From Vietnam to Poland to the Middle East, David McPherson, a professor in the Department of Communication Disorders, has been influential in changing public policies to better serve children with hearing disabilities. At a recent Educational Inquiry, Measurement, and Evaluation (EIME) seminar, McPherson taught students how public policy can be developed to improve education.
Proposing a program to local or state legislatures will not bring about results if a person cannot establish why the program is needed said McPherson. He advised future educational leaders to consider the following before approaching any legislative body:
- Data. Public policy changes must be data driven. “We have to get out of our armchairs and really go and do something,” McPherson said.
- Resources. Administrators need to understand the importance of a new policy before they’ll advocate funding for it.
- The problem. Those who want to change public policy need to be able to demonstrate how the change will solve a public problem.
McPherson learned the importance of these considerations in Vietnam, where children with disabilities are traditionally kept out of society, including schools. Yet surveys in schools are the ways the country determines the population of people with hearing disabilities. McPherson decided that demographic studies would show the ministry of health the true scope of the problem. His study conducted hearing screenings in small villages of Vietnam. However, presenting data to the ministry would not be enough. “You have to present a solution with it and keep in mind their resources,” McPherson emphasized. “Children with disabilities are not always on the top priority for infrastructure. If they’re going to understand your problem, you’ve also got to also understand their problems.”
While in Vietnam, McPherson and other McKay School faculty held training sessions with physicians on how to do screenings and interventions for hearing disabilities. Their initiative now has support from the ministry of health in Vietnam because they were able to show the cost to society of not helping a hearing impaired individual compared to providing intervention and allowing him or her to contribute to society.
On one occasion, McPherson and other McKay School faculty visited a 21-year-old female who had moderate to severe hearing loss. Dr. Richard Harris made the ear molds, and McPherson put the hearing aids on. The woman’s father called his daughter by name, and she immediately turned around to him. He cried. “It was the first time I saw a man cry in Vietnam,” McPherson said. He asked the father why he was emotional, and the father said, “You don’t understand doctor. Now my daughter can get married and I can have grandchildren.” After sharing this touching experience, McPherson said, “We can make an impact on public policy on the big level, but we can really change the life of an individual.”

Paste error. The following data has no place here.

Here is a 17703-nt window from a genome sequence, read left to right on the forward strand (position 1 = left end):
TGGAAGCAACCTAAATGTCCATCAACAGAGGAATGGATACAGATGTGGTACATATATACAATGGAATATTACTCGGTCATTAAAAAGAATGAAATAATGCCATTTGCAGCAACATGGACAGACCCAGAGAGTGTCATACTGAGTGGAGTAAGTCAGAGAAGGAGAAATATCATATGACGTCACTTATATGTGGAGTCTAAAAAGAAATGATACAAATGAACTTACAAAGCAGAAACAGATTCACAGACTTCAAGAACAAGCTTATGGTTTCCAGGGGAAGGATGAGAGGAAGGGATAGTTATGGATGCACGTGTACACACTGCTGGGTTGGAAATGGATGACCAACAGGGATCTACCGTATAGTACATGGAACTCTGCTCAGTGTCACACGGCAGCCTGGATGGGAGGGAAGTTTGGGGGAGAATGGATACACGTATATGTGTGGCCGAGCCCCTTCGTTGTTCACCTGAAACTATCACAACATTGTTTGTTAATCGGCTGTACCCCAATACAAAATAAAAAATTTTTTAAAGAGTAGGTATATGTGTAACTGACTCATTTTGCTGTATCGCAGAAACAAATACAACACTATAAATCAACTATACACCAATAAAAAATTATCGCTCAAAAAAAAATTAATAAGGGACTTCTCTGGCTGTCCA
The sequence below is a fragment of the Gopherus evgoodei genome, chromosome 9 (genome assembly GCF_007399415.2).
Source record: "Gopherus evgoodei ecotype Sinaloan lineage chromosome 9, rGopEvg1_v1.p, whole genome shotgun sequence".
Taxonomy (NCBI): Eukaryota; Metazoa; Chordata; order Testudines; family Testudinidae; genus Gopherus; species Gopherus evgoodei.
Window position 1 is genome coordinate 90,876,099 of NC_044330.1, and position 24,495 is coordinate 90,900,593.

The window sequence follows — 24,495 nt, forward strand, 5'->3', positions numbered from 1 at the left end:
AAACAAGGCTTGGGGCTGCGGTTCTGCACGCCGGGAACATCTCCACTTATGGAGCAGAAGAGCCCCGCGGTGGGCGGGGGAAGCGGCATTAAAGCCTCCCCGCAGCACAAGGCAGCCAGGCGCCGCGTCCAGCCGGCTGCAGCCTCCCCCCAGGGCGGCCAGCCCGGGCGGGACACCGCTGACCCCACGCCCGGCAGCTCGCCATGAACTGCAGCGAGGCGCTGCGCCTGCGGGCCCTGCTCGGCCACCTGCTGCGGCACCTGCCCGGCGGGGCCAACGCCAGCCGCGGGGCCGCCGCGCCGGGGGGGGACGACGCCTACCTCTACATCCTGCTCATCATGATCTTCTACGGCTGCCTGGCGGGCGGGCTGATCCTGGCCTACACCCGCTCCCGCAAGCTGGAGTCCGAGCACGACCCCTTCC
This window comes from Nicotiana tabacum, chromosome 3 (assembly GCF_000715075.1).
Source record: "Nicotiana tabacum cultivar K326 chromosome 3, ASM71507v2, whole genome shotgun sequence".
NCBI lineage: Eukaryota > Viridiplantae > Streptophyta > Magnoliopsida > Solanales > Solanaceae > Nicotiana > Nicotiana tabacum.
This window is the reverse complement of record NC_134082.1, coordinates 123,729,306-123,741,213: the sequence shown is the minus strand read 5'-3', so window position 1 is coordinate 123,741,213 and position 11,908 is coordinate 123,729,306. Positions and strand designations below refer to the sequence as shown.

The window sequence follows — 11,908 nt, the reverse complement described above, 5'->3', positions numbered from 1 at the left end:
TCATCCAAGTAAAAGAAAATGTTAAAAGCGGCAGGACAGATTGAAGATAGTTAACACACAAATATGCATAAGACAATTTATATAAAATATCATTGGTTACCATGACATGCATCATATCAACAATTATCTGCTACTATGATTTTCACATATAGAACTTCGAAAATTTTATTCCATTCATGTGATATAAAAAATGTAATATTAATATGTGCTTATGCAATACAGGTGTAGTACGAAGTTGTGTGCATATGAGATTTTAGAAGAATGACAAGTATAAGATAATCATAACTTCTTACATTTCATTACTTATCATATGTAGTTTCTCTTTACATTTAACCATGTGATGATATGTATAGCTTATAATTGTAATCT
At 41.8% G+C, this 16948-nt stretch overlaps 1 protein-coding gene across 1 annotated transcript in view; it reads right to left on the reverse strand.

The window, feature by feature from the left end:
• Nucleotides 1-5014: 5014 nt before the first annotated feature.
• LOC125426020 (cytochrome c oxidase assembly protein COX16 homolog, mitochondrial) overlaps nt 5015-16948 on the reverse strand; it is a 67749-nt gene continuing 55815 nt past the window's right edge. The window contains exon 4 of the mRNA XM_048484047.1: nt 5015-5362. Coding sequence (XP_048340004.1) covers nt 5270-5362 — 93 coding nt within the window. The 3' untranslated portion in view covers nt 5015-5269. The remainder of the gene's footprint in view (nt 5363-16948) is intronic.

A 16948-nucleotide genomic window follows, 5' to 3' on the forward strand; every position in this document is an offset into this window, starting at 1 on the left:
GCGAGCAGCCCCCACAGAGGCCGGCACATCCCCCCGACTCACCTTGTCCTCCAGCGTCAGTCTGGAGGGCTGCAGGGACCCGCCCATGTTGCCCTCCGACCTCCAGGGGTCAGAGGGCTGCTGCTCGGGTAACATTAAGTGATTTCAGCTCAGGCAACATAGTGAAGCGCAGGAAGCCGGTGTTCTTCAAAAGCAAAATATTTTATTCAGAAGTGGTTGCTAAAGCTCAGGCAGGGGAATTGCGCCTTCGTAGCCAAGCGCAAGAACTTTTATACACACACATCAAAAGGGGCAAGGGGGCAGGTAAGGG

McPherson also shared an example of a policy change that failed to make an impact. The State of California decided to mandate that infants be screened for hearing impairments, but for several years this program failed, not because it didn’t identify children with hearing loss, but because there was no intervention. “We had these wonderful lists with no intervention,” McPherson said. He told students that intervention is always the most expensive and important part.
In Poland, McPherson did screenings on children in the public schools. He took a group of BYU students who were paired with Polish students, physicians, and technicians. After they completed the screenings, McPherson met with the ministry of health. He suggested the group develop remote screening techniques, allowing schools to administer the tests through the Internet and transmit the results to an institute. McPherson’s group developed a series of satellite medical facilities to receive the results on the students diagnosed with a hearing loss so that those students could receive the needed intervention. This project is ongoing and has been inexpensive. The institute in Poland is now the largest speech and hearing center for children in Europe.
Dr. McPherson told the EIME students that public policy has to start at the ground level. “You have to make sure that you are solving the problems before you go to the ministry, and you have to know what questions they are going to ask so that you can provide the answers,” he said. “If they don’t have the money, just ask for permission and then prove the viability of the project, and you’ll suck them into the project.”
In Syra, McPherson is working with the office of the First Lady, Her Excellency Mrs. Asma al-Assad and five other Syrian physicians and professionals in establishing a series of rehabilitation centers and the development of government policy on individuals with disabilities. Initially, the program was providing services from an old house, but now has a modern facility providing services for the blind, hearing impaired, children with autism, and individuals with speech and language disorders.
“In Syria and Poland, public policy was changed and lives were changed,” McPherson shared. Improving education through public policy is difficult. McPherson told students “You’ve got to be like a telephone marketer. You have to have thick skin. You have to not take no for an answer, and you have to believe in what you’re doing and have a passion for it.”
25 January 2010